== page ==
Sport
Luis Suarez and Lionel Messi during Barcelona training in August
footballPete Jenson co-ghost wrote Suarez’s autobiography and reveals how desperate he's been to return
News
newsMcKamey Manor says 'there is no escape until the tour is completed'
Voices
Hunted: A stag lies dead on Jura, where David Cameron holidays and has himself stalked deer
voicesThe Scotland I know is becoming a playground for the rich
News
people
PROMOTED VIDEO
Arts and Entertainment
Architect Frank Gehry is regarded by many as the most important architect of the modern era
arts + entsGehry has declared that 98 per cent of modern architecture is "s**t"
Money
Welcome to tinsel town: retailers such as Selfridges will be Santa's little helpers this Christmas, working hard to persuade shoppers to stock up on gifts
news
Arts and Entertainment
Soul singer Sam Smith cleared up at the Mobo awards this week
newsSam Smith’s Mobo triumph is just the latest example of a trend
News
Laurence Easeman and Russell Brand
people
News
ebooksAn unforgettable anthology of contemporary reportage
Sport
Fans of Dulwich Hamlet FC at their ground Champion Hill
footballFans are rejecting the £2,000 season tickets, officious stewarding, and airline-stadium sponsorship
News
Shami Chakrabarti
people
Arts and Entertainment
Benedict Cumberbatch has refused to deny his involvement in the upcoming new Star Wars film
filmBenedict Cumberbatch reignites Star Wars 7 rumours
Sport
football
News
news
Latest stories from i100
Have you tried new the Independent Digital Edition apps?
Independent Dating
and  

By clicking 'Search' you
are agreeing to our
Terms of Use.

iJobs Job Widget
iJobs Money & Business

Compensation and Benefits Manager - Brentwood - Circa £60,000

£60000 per annum: Ashdown Group: Compensation and Benefits Manager - Compensat...

Data Analyst/Planning and Performance – Surrey – Up to £35k

£30000 - £35000 Per Annum plus excellent benefits: Clearwater People Solutions...

IT Systems Business Analyst - Watford - £28k + bonus + benefits

£24000 - £28000 per annum + bonus & benefits: Ashdown Group: IT Business Syste...

Markit EDM (CADIS) Developer

£50000 - £90000 per annum + benefits: Ampersand Consulting LLP: Markit EDM (CA...

Day In a Page

Wilko Johnson, now the bad news: musician splits with manager after police investigate assault claims

Wilko Johnson, now the bad news

Former Dr Feelgood splits with manager after police investigate assault claims
Mark Udall: The Democrat Senator with a fight on his hands ahead of the US midterm elections

Mark Udall: The Democrat Senator with a fight on his hands

The Senator for Colorado is for gay rights, for abortion rights – and in the Republicans’ sights as they threaten to take control of the Senate next month
New discoveries show more contact between far-flung prehistoric humans than had been thought

New discoveries show more contact between far-flung prehistoric humans than had been thought

Evidence found of contact between Easter Islanders and South America
Cerys Matthews reveals how her uncle taped 150 interviews for a biography of Dylan Thomas

Cerys Matthews on Dylan Thomas

The singer reveals how her uncle taped 150 interviews for a biography of the famous Welsh poet
DIY is not fun and we've finally realised this as a nation

Homebase closures: 'DIY is not fun'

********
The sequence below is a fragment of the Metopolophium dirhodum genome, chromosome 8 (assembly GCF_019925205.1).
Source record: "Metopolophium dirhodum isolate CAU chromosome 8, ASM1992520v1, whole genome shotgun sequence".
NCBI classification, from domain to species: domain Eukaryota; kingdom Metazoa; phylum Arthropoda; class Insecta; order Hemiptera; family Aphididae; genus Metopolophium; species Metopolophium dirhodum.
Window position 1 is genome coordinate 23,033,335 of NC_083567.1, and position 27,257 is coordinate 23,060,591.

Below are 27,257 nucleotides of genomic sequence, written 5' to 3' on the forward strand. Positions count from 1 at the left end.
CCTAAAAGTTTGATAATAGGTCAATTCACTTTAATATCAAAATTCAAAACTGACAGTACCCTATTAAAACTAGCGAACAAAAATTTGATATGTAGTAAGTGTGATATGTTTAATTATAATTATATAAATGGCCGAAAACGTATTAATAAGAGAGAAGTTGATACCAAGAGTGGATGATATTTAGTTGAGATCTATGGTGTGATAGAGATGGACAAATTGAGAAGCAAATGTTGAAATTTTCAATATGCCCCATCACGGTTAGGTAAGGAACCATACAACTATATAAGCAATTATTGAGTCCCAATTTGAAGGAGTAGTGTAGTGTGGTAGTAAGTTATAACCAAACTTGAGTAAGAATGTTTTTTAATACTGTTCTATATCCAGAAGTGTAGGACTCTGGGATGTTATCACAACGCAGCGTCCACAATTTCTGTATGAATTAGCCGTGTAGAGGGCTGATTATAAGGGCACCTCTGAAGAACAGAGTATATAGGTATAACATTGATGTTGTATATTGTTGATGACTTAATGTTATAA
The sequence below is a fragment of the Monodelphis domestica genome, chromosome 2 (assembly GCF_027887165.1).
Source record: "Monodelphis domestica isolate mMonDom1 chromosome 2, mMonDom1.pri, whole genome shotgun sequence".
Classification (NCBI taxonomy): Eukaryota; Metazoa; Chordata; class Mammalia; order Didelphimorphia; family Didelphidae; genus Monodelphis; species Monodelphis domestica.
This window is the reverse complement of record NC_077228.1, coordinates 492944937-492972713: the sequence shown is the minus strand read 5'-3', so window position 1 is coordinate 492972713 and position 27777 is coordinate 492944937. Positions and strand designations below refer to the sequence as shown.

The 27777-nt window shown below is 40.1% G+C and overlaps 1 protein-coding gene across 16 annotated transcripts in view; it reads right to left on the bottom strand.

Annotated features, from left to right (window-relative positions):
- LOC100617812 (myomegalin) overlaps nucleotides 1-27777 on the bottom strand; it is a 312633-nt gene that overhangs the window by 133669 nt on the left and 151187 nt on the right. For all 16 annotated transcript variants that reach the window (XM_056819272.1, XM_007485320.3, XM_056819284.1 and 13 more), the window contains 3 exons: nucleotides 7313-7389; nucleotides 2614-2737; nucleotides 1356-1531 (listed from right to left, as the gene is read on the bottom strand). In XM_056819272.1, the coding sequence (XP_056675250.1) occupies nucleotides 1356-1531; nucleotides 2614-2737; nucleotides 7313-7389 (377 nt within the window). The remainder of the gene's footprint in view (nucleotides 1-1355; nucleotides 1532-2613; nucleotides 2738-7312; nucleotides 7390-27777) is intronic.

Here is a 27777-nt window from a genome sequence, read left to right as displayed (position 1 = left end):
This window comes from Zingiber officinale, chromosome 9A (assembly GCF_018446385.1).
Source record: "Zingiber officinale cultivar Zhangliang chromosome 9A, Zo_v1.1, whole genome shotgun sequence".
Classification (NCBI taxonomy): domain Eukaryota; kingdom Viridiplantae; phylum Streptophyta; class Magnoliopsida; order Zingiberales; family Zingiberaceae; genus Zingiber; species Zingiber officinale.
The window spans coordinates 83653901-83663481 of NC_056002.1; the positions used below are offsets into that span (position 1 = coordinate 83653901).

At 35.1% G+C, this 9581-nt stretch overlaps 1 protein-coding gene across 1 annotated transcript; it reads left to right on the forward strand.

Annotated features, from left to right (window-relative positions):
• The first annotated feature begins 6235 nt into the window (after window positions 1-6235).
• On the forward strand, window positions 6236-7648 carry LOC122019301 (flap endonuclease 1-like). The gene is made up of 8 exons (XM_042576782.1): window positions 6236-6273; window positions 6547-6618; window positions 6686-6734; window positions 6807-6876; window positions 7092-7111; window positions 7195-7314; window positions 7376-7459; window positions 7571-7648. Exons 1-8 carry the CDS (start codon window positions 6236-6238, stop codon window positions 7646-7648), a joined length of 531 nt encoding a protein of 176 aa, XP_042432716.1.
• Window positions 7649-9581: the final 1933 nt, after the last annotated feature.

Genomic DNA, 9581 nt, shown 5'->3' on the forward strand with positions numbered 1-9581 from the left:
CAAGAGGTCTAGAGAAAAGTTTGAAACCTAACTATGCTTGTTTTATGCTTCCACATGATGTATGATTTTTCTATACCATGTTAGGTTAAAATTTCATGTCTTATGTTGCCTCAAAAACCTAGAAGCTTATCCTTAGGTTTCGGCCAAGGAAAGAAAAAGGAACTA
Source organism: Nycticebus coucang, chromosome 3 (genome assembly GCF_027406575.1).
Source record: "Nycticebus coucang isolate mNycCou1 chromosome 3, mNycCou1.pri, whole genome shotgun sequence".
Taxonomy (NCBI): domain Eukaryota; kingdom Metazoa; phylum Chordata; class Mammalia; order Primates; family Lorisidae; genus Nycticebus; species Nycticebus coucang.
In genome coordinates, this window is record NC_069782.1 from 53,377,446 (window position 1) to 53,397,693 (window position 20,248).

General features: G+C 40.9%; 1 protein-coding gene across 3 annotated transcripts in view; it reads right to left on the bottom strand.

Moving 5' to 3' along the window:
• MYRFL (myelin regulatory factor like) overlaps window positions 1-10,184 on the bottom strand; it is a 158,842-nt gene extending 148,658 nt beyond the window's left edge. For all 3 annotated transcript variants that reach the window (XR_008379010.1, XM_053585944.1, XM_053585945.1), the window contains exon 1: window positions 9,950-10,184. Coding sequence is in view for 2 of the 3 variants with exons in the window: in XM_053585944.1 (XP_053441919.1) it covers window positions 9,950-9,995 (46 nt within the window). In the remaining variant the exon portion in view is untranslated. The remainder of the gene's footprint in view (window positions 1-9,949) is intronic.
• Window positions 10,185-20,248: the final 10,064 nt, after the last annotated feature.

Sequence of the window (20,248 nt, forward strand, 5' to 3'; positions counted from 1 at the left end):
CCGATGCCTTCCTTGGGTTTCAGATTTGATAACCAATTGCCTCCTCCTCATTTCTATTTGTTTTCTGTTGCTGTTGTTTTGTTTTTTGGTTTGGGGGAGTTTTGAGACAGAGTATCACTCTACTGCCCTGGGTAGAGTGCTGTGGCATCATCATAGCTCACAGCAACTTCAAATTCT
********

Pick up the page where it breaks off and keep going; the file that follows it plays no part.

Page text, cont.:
Homebase has announced the closure of one in four of its stores. Nick Harding, who never did know his awl from his elbow, is glad to see the back of DIY
The Battle of the Five Armies: Air New Zealand releases new Hobbit-inspired in-flight video

Air New Zealand's wizard in-flight video

The airline has released a new Hobbit-inspired clip dubbed "The most epic safety video ever made"
Pumpkin spice is the flavour of the month - but can you stomach the sweetness?

Pumpkin spice is the flavour of the month

The combination of cinnamon, clove, nutmeg (and no actual pumpkin), now flavours everything from lattes to cream cheese in the US
11 best sonic skincare brushes

11 best sonic skincare brushes

Forget the flannel - take skincare to the next level by using your favourite cleanser with a sonic facial brush
Paul Scholes column: I'm not worried about Manchester United's defence - Chelsea test can be the making of Phil Jones and Marcos Rojo

Paul Scholes column

I'm not worried about Manchester United's defence - Chelsea test can be the making of Jones and Rojo
Frank Warren: Boxing has its problems but in all my time I've never seen a crooked fight

Frank Warren: Boxing has its problems but in all my time I've never seen a crooked fight

While other sports are stalked by corruption, we are an easy target for the critics
Jamie Roberts exclusive interview: 'I'm a man of my word – I'll stay in Paris'

Jamie Roberts: 'I'm a man of my word – I'll stay in Paris'

Wales centre says he’s not coming home but is looking to establish himself at Racing Métro
How could three tourists have been battered within an inch of their lives by a burglar in a plush London hotel?

A crime that reveals London's dark heart

How could three tourists have been battered within an inch of their lives by a burglar in a plush London hotel?
Meet 'Porridge' and 'Vampire': Chinese state TV is offering advice for citizens picking a Western moniker

Lost in translation: Western monikers

Chinese state TV is offering advice for citizens picking a Western moniker. Simon Usborne, who met a 'Porridge' and a 'Vampire' while in China, can see the problem
Handy hacks that make life easier: New book reveals how to rid your inbox of spam, protect your passwords and amplify your iPhone

Handy hacks that make life easier

New book reveals how to rid your email inbox of spam, protect your passwords and amplify your iPhone with a loo-roll
KidZania lets children try their hands at being a firefighter, doctor or factory worker for the day

KidZania: It's a small world

The new 'educational entertainment experience' in London's Shepherd's Bush will allow children to try out the jobs that are usually undertaken by adults, including firefighter, doctor or factory worker